Sklansky chooses to ignore the fact that liberties are incredibly tougher to GET than to GIVE AWAY.

A business analogy, somewhat far fetched. Price wars have started on the same false principle, i.e. that WHATEVER one gives away, one can get back with the SAME effort. Hah! Companies have slashed margins to the bone in a price war, believeing that when the competition croaks, those margins would be easily recovered. Never happen.

It's a scam deal, folks. LIBERTY IS MORE EXPENSIVE TO GET! Its price is eternal vigilance, the man said. What is the price for NOT HAVING IT?...

09-12-2001, 05:35 PM
Generally speaking good points; however, we really don't know just what "civil liberties" Sklansky may have been referring to, and whether he meant it in the most literal interpretation of civil liberties or may have been referring to things such as this example: if everyone is aware that at airports only one may be required to undergo a search, is that a violation of our civil liberties in this regard?

09-12-2001, 08:34 PM
As long as our system of representative government allows for new laws, repealed laws, and constitutional amendnments, we can get back anything we give up in an emergency. At least in theory. Given the nature of this emergency, I think we would truly get them back.

09-12-2001, 08:54 PM

You are not seriously suggesting that the citizens of this country give up one iota of freedom now are you? We don't give up anything in my opinion. If something is broken, we fix it! Let's first figure out what's broken and then work to fix it.

"I know not what course others may take but as for me, give me liberty or give me death" A famous AMERICAN!


09-12-2001, 09:01 PM
Giving up some rights has the potential to effectively deal with the threat of terrorism. The problem is that the threat of terrorism is not going to go away. To get those rights back we would need to bring back terrorism or find a different solution to the problem.

09-12-2001, 09:07 PM
If the emergency options are just that, then perhaps they should have a limit of duration, rather than requiring repeals which could be subject to opposition, delay or just plain old inertia. If necessary the time-frame could be extended as needed. Something like emergency powers rather than new laws. "In theory" is often easier than "in practice"; hence the limited-duration clause idea above.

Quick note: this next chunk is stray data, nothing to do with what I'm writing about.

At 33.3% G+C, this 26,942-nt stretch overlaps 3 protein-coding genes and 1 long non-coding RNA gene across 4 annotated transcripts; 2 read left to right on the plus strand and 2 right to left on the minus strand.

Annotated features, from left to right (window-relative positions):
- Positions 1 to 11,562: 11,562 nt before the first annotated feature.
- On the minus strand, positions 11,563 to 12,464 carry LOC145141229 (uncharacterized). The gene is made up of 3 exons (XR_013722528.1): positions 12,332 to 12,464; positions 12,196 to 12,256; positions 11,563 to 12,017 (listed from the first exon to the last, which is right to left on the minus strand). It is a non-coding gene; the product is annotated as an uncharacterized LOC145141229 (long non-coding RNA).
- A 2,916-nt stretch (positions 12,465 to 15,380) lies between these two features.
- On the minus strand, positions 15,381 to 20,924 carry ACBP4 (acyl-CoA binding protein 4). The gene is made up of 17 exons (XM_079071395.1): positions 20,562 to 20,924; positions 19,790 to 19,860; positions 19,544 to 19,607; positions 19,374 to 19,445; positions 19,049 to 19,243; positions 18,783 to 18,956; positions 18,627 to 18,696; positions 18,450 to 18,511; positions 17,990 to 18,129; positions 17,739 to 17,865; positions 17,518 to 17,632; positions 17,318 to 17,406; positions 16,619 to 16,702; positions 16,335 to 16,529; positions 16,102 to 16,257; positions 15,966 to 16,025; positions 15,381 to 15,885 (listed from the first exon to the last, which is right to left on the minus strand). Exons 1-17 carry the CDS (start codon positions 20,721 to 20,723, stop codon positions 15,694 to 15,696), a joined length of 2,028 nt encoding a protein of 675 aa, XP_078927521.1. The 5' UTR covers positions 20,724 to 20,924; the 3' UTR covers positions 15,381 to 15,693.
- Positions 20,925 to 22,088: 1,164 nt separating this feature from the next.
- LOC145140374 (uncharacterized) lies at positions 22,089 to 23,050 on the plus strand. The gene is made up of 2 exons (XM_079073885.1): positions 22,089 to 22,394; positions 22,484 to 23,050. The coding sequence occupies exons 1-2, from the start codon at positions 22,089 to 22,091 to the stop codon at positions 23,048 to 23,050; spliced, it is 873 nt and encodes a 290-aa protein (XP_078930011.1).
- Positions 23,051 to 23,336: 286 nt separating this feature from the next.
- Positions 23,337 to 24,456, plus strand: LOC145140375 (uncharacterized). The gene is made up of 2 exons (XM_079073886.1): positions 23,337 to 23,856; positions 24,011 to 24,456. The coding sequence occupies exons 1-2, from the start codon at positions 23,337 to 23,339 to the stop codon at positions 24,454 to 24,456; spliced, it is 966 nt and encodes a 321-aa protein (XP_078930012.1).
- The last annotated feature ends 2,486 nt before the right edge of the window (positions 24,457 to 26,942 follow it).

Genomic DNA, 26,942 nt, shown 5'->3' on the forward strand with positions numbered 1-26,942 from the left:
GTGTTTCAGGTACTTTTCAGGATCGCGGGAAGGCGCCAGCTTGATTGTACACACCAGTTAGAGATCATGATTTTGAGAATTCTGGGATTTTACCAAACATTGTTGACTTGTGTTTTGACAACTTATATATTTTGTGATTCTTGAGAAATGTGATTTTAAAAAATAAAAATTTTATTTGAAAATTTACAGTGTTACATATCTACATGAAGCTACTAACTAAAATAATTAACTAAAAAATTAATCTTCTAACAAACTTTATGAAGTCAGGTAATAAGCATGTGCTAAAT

Still curious as to what, if any, specifics you might have in mind.

09-12-2001, 09:48 PM
In wartime some freedoms are curtailed out of necessity. In many ways these attacks appear to have been acts of war (although it is as yet a bit different than hostile marines landing on our beaches).

Let's speculate it doesn't end right now. Let's speculate what if more attacks take place...couldn't a few drug smugglers have been bribed to smuggle in a few nuclear bombs along with their loads? Couldn't these bombs be detonated in vehicles parked in key locations around the country? Couldn't international hackers simultaneously flood some of our most critical communications systems with denial-of-service-attacks through the Internet? We actually may be far more vulnerable than we might think.

I agree that our freedoms are among our most precious assets. I am not suggesting that we should give these up permanently, and very few of them,if any, even temporarily. However, depending on the degree of threats to our nation, we may have to change some procedures we have customarily taken for granted, at least on a temporary basis. It wouldn't hurt to beef up certain security procedures either.

After we batten down our own hatches, the next step IMO is twofold: eliminate all major players in worldwide terrorism and most of their organizations through the combined effect of direct NATO military actions and diplomatic pressures, while also proposing and arriving at a solution for the Palestinian problem. Such a solution could be granting the Palestinians a small piece of land as Israel was granted, which would become their homeland. Neighboring states could each chip in a slice and be compensated monetarily by the U.N. Surely, if this solved the worst of the Palestinian problem, it would be a worthwhile expenditure of funds. NATO could take a no-tolerance policy towards terrorism, and once the Palestinians have a homeland, many (but not all) of the pressures towards terrorism would evaporate.